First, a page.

Active Philanthropist or Passive Donor: Why Giving Profiles Matter

There is no one-size-fits-all philanthropy. Understanding the basic types of donors can help you steer your clients toward the appropriate charitable vehicles—and help them meet their financial goals. "Clients run the gamut—from very active donors, who give money, time and talent, to passive donors, who may write a single check at the end of the year," says David Bromelkamp, the President of Touchstone Investment Consultants in Minneapolis and an advisor to wealthy individuals and families.

Understanding the Three Types of Philanthropists
Advisors agree that most of their clients fall into one of three categories:

The Reactor
-Has desire but no giving strategy
-Responds to requests as they come in
-Considers end-of-year check-writing a tax strategy
-May want and need coaxing to develop a more proactive approach

“This is the client who has a shoebox full of charitable receipts at the end of the year," says Jean Sazevich, Senior Philanthropic Consultant with Piper Jaffray & Co., in Minneapolis. Helping this type of client develop a giving strategy boosts the impact of a gift, she says, while complementing their family's mission and overall financial plan.

The Activist
-Has a definite giving strategy and charitable goals
-Wants total legal and operational control and willing to devote time and energy to achieve it
-Wishes to involve family members and leave a giving legacy
-Needs assistance in estate planning

"A typical activist might be a 50-year-old person who has just sold a business for $10 million, can retire, but still wants to keep busy," Bromelkamp says. “They’re used to having total control in a business setting and don’t mind the day-to-day work involved.”

For such individuals, a private family foundation can be a good—but also difficult—option. “I always warn clients about the tax, business, and management issues involved," says Robert Harrison, partner with Keegin, Harrison, Schoppert & Smith LLP in San Rafael, Calif. “Looking carefully at all the ramifications within their tax and estate plans is critical.”

The Prudent Delegator
-Is often a successful businessperson with ability to delegate
-Approaches investments and financial planning in a disciplined way
-Prefers to delegate day-to-day operations to trusted advisors once plan is established
-May differ in the amount of involvement they wish to have

"The majority of our clients are high-net-worth individuals who have accumulated wealth through success in business, and that usually means they know how to delegate," Bromelkamp says. "They are tireless in finding an advisor or charitable institution they trust, but once that trust is established they prefer to delegate daily management of the portfolio."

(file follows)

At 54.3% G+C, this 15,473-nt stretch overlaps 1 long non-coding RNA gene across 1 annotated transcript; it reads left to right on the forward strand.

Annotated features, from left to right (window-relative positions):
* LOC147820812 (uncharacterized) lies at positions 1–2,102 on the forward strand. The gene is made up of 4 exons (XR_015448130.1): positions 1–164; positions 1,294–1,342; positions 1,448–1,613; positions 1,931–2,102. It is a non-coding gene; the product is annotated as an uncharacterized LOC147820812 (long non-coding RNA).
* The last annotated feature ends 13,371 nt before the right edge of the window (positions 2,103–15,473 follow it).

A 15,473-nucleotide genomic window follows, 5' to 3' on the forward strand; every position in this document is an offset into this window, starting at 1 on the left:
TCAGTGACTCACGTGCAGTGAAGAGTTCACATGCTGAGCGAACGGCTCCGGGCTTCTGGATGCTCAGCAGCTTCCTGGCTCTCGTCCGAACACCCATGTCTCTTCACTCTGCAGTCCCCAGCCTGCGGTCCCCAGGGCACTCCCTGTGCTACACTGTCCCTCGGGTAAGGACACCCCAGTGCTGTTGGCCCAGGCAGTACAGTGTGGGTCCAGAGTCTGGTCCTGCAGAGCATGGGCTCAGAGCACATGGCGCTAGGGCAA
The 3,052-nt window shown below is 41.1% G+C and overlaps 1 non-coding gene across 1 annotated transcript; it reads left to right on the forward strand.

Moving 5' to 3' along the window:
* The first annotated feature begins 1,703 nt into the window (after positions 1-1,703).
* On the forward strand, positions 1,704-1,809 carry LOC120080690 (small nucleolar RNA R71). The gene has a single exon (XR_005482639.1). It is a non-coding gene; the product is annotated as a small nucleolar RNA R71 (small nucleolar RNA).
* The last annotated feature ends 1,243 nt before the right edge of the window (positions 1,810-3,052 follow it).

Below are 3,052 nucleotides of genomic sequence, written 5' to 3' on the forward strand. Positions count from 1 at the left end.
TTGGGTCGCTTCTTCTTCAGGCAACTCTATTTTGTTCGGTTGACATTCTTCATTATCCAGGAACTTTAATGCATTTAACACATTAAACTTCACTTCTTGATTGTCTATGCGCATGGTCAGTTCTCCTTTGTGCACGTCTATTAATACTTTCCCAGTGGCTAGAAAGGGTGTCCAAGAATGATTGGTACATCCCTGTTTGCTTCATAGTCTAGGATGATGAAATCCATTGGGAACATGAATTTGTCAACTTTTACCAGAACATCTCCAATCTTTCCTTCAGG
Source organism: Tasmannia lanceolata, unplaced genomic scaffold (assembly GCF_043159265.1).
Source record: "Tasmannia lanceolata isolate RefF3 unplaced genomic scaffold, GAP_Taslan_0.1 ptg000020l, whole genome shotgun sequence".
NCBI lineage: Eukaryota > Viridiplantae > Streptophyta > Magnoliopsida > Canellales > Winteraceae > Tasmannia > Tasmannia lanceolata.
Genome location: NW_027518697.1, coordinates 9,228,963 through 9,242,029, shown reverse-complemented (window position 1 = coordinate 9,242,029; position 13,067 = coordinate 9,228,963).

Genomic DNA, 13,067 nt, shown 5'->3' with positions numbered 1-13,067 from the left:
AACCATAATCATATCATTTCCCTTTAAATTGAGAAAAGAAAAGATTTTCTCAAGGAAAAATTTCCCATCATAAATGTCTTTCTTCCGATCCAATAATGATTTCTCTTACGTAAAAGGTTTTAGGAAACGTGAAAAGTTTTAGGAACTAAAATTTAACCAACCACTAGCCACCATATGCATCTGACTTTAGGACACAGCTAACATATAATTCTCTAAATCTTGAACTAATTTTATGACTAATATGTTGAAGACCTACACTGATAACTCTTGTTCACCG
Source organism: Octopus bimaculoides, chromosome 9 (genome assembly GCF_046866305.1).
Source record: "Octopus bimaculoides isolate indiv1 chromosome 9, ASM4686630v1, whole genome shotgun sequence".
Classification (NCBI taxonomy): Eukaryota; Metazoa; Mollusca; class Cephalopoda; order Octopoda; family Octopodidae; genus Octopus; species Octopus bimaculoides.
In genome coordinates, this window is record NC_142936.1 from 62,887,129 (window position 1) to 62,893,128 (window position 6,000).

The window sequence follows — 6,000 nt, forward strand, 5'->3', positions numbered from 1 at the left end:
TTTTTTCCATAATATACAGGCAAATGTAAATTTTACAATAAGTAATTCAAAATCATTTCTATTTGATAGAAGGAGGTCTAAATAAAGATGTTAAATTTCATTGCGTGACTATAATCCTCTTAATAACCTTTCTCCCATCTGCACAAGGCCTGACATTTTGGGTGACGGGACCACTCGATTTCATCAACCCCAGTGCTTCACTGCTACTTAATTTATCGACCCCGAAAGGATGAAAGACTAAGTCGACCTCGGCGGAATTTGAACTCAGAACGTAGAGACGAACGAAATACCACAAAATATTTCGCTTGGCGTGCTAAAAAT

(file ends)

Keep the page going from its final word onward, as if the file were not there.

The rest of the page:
Community foundations make ideal resources for Prudent Delegators, according to Doug Stasek, Director of Gift Planning at the Minnesota Community Foundation. “Many donors we work with are very busy,” he says. “They want a vehicle that has great impact but they don’t want to worry about the minutiae.”

Nevertheless these donors differ in the amount of control they wish to have. Community foundations offer various levels of involvement—from a one-time gift to an unrestricted fund, to investing in a field-of-interest fund, to opening a donor advised fund that allows donors to make grant recommendations based on the causes they support.

Bromelkamp, who considers himself a Prudent Delegator, established a donor advised fund at The Minneapolis Foundation after a personal windfall jumpstarted his philanthropy. "They helped us clarify our charitable intentions," he says. "I found that I’m passionate about literary endeavors and higher education, while my wife is focused on children and the elderly. The Foundation deals with the administrative aspects, identifies the best-performing charities, makes sure our broad charitable strategy is carried out, and informs us when new opportunities arise."

Helping Clients Achieve their Goals
Beyond articulating their passions, clients need to consider everything from the desired level of family involvement to whether they need an income stream for life.
In addition to discussion, advisors often use visual tools such as graphic presentations, take-home charts comparing various vehicles, and lists of questions clients should consider.
Many advisors choose to partner with community foundations, which already deploy such tools in-house.

Partnering with Community Foundations
Community foundations can lighten the load for advisors, because they focus exclusively on philanthropy, and are skilled at addressing the concerns of high-net-worth clients.
“Community foundations are particularly good at helping clients work through the issue of control and how much they want in terms of their philanthropy,” Harrison says.
Given his own experience, Bromelkamp often recommends donor advised funds, whether as the final step in a giving strategy, or as an intermediate step in moving from more passive to active giving. "Donor advised funds are also great for estate planning purposes. Donors know that their gift is safe, and they can take a charitable income tax deduction on it," he says.

“We take clients down a certain path and want to hand them over to qualified experts we trust for implementation,” Sazevich says. She often collaborates with community foundations in Minnesota and elsewhere, and staff members of foundations note that many donors they work with have been referred by advisors.

Copyright 2005, Council on Foundations and Community Foundations of America
Used with permission

System Admin

Posted at 1:00 AM, Oct 15, 2005 in Scaling Philanthropy | Streaming Media | Permalink | Comment